Action for Ace
On the eve of our biggest camp of the summer, I jumped on a plane for Pittsburgh, rented a car and made the drive to Bethany, WV – population: one and a half pages of a phone book.
Bethany is dead in the summer. It’s a small and quiet town even when the college is in session, but in July, you could pretty much sun bathe in the middle of Main Street without a care in the world. Bethany’s not going to be on anyone’s list of vacation destinations. There’s just not a lot there. The busiest intersection doesn’t even have a stop light (you’d have to drive eight miles to see one of those). It’s in the business district, which consists of two general stores, side by side and one of them out of business, which sit across the street from Chuck’s Bison Inn which closes its doors during the summer recess. So in case you're checking your math, there are basically 3 businesses and two of them aren't even open. And that’s it.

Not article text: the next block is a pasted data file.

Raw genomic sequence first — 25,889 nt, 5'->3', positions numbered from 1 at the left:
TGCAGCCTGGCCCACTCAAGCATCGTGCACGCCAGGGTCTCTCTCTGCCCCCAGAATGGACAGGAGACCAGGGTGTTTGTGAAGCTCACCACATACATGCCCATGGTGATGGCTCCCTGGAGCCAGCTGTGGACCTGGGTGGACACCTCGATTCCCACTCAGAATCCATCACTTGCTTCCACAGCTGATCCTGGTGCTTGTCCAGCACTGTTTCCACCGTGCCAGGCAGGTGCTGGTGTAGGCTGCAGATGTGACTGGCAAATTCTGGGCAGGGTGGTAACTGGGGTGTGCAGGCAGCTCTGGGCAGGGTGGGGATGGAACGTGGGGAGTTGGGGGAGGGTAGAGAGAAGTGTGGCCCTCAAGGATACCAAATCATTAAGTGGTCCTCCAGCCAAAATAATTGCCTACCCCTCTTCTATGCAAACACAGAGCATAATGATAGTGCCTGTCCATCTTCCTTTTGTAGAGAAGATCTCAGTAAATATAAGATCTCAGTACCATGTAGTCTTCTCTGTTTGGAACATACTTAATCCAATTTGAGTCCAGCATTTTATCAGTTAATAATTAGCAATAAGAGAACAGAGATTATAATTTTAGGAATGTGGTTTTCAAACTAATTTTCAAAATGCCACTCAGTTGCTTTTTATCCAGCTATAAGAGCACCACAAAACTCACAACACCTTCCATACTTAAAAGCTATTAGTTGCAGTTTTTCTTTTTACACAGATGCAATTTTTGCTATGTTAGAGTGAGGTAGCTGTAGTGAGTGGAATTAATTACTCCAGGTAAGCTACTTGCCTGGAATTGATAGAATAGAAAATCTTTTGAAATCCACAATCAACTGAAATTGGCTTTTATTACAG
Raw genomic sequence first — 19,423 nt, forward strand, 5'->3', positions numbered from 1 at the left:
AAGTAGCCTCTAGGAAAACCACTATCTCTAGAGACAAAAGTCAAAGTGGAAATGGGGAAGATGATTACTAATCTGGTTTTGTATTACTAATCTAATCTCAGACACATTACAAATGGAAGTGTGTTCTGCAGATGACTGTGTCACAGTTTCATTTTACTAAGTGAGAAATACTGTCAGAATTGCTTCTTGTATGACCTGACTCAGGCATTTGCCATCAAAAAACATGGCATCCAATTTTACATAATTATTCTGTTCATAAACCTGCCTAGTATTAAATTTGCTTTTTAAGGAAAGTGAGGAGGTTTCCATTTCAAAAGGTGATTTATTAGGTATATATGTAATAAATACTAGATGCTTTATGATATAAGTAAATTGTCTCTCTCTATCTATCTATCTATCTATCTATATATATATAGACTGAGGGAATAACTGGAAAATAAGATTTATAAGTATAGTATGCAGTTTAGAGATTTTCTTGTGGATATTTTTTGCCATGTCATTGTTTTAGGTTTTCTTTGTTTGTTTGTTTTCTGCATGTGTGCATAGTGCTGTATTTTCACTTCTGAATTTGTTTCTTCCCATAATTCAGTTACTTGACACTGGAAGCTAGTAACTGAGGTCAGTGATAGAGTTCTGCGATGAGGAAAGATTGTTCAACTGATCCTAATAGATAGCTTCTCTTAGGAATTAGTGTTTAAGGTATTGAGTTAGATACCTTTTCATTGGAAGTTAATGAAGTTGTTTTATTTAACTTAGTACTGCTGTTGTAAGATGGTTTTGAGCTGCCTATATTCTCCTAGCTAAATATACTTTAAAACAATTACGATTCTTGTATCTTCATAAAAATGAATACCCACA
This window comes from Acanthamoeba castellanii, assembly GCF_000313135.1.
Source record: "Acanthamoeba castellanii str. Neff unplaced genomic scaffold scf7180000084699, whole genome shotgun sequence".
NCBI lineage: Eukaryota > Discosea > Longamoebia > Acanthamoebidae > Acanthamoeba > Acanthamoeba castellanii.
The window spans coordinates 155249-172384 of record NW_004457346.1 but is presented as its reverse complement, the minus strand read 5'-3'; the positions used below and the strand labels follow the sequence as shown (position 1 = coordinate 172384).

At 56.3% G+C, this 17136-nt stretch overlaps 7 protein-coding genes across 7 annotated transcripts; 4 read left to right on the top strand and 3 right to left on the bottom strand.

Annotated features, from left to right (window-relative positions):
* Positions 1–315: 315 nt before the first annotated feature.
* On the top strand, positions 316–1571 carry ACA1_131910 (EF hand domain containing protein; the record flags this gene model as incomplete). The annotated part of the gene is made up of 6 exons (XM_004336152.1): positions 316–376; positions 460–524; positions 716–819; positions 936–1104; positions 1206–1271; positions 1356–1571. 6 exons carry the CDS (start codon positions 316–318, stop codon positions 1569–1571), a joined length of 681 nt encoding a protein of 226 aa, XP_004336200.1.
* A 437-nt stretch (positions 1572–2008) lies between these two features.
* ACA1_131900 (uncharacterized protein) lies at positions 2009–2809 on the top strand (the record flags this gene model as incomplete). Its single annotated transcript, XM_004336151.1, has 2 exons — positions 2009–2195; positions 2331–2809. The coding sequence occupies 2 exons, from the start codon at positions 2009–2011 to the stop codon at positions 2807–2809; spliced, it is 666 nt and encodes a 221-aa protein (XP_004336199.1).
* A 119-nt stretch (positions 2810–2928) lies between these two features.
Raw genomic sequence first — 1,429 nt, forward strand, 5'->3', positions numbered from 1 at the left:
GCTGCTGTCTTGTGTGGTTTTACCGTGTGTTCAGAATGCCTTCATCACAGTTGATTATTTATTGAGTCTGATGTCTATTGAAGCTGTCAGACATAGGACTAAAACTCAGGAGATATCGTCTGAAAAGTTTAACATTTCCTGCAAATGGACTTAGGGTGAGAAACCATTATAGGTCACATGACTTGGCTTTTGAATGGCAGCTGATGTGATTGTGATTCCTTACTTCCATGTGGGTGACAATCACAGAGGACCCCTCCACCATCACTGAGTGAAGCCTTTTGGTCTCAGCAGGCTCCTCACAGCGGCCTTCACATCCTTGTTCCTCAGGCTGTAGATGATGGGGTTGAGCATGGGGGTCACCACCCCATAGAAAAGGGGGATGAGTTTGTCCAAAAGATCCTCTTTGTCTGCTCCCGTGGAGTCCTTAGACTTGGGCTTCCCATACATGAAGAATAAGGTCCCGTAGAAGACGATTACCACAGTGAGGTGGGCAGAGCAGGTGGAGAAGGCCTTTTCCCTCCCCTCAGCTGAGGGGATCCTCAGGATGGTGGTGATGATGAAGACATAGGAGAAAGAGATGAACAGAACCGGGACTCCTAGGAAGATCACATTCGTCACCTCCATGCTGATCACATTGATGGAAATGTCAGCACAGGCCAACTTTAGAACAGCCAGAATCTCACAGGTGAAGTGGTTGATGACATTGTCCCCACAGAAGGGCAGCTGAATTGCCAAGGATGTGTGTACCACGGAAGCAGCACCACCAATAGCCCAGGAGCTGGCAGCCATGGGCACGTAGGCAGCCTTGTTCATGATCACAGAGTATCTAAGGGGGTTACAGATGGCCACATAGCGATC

Yeah, a block up the hill is the post-office. But with the advent of email, college kids aren’t much for being pen-pals these days. Anyway, like I was saying, Bethany is a small town. People don’t just go there. Especially not in the summer. There’s usually no reason.
Way back in the winter of 1985 I took a recruiting trip to Bethany and immediately fell in love with the place. I got to play some indoor with the college guys and showed well enough to get the attention of the assistant coach, Paul ‘Ace’ Hayward. He sold me on the idea of coming to Bethany and winning a national title. That was enough to convince me of what I already knew; that when August rolled around, I was going to be a Bison.
I played for God-only-knows how many coaches in my soccer life. And I more or less liked them all. But Ace was the one I wanted to kill for. When I took the field, I would break bones to please that guy. He was my coaching soul mate. He knew I had a lot of aggression and he knew what buttons to push to get it out of me. I loved playing for Ace. It was my favorite time as a soccer player.
In 2006, during one of my previous blog lives, reflecting on our time together, I wrote this: